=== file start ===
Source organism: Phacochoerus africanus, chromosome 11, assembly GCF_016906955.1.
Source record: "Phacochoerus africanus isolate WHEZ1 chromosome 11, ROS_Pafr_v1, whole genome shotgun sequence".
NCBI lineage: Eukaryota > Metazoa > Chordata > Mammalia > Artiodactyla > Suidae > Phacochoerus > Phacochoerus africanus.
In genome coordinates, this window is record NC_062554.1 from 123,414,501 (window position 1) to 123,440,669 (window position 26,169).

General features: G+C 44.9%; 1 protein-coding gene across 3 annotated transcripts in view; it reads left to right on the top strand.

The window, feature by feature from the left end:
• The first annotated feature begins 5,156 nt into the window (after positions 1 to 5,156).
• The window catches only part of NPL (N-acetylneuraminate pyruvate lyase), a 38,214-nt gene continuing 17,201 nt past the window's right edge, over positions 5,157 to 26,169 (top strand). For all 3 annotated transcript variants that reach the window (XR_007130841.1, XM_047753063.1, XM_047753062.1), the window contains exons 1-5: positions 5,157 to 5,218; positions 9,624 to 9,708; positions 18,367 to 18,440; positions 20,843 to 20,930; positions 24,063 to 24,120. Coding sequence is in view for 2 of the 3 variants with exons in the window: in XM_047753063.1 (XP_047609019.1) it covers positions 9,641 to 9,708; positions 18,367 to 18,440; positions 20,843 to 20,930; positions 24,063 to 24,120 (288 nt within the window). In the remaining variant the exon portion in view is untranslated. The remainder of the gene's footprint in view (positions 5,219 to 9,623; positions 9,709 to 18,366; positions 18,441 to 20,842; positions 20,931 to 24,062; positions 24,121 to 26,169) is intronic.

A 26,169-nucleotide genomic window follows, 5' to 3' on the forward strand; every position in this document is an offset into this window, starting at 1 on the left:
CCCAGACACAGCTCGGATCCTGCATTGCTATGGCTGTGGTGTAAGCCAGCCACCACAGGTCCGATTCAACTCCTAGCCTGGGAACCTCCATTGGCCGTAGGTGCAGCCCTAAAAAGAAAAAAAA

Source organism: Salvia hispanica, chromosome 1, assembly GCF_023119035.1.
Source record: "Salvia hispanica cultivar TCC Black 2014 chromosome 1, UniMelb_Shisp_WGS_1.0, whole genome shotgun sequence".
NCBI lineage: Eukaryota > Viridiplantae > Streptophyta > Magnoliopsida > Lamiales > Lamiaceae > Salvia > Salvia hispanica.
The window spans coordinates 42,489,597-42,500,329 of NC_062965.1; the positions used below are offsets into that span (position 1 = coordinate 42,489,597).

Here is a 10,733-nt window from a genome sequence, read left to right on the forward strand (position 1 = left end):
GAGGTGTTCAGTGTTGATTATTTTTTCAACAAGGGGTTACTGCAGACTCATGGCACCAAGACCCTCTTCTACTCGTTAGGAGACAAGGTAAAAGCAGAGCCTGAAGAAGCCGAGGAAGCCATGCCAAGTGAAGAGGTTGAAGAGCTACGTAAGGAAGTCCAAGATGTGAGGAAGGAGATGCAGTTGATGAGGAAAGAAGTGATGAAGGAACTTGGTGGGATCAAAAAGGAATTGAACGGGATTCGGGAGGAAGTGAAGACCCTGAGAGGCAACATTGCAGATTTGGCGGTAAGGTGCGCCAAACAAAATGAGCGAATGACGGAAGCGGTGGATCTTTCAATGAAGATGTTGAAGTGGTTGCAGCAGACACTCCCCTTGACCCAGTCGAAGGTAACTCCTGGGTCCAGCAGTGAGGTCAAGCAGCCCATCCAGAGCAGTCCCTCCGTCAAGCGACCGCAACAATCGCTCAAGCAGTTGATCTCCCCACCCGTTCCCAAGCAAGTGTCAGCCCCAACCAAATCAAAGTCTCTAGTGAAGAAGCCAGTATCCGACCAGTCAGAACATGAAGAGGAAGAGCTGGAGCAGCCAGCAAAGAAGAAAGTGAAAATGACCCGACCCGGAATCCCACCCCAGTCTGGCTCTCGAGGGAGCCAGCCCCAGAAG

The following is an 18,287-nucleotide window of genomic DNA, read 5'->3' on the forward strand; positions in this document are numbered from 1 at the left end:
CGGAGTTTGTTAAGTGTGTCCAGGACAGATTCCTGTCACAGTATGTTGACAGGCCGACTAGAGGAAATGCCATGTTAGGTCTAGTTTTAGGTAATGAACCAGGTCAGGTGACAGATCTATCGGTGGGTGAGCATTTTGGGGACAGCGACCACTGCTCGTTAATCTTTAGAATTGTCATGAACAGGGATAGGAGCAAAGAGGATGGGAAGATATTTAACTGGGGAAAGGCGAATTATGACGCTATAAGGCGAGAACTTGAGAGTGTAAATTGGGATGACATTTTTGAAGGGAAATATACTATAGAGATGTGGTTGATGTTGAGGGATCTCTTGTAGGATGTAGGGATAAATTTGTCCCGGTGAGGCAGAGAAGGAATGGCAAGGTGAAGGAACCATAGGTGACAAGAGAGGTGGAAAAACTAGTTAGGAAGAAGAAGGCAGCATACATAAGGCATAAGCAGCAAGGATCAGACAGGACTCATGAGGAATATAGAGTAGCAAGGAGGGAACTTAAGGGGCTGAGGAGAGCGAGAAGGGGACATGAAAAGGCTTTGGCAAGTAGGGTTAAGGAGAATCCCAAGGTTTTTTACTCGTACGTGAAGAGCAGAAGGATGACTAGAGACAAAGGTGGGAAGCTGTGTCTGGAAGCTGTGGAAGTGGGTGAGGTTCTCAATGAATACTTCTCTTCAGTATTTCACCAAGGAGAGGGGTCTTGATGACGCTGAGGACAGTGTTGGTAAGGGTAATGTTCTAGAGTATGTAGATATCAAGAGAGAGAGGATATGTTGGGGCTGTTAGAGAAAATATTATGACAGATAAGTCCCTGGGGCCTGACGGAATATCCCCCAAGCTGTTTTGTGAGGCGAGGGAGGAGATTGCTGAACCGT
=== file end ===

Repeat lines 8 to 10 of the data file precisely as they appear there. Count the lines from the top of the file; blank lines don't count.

• The window catches only part of NPL (N-acetylneuraminate pyruvate lyase), a 38,214-nt gene continuing 17,201 nt past the window's right edge, over positions 5,157 to 26,169 (top strand). For all 3 annotated transcript variants that reach the window (XR_007130841.1, XM_047753063.1, XM_047753062.1), the window contains exons 1-5: positions 5,157 to 5,218; positions 9,624 to 9,708; positions 18,367 to 18,440; positions 20,843 to 20,930; positions 24,063 to 24,120. Coding sequence is in view for 2 of the 3 variants with exons in the window: in XM_047753063.1 (XP_047609019.1) it covers positions 9,641 to 9,708; positions 18,367 to 18,440; positions 20,843 to 20,930; positions 24,063 to 24,120 (288 nt within the window). In the remaining variant the exon portion in view is untranslated. The remainder of the gene's footprint in view (positions 5,219 to 9,623; positions 9,709 to 18,366; positions 18,441 to 20,842; positions 20,931 to 24,062; positions 24,121 to 26,169) is intronic.

A 26,169-nucleotide genomic window follows, 5' to 3' on the forward strand; every position in this document is an offset into this window, starting at 1 on the left:
CCCAGACACAGCTCGGATCCTGCATTGCTATGGCTGTGGTGTAAGCCAGCCACCACAGGTCCGATTCAACTCCTAGCCTGGGAACCTCCATTGGCCGTAGGTGCAGCCCTAAAAAGAAAAAAAA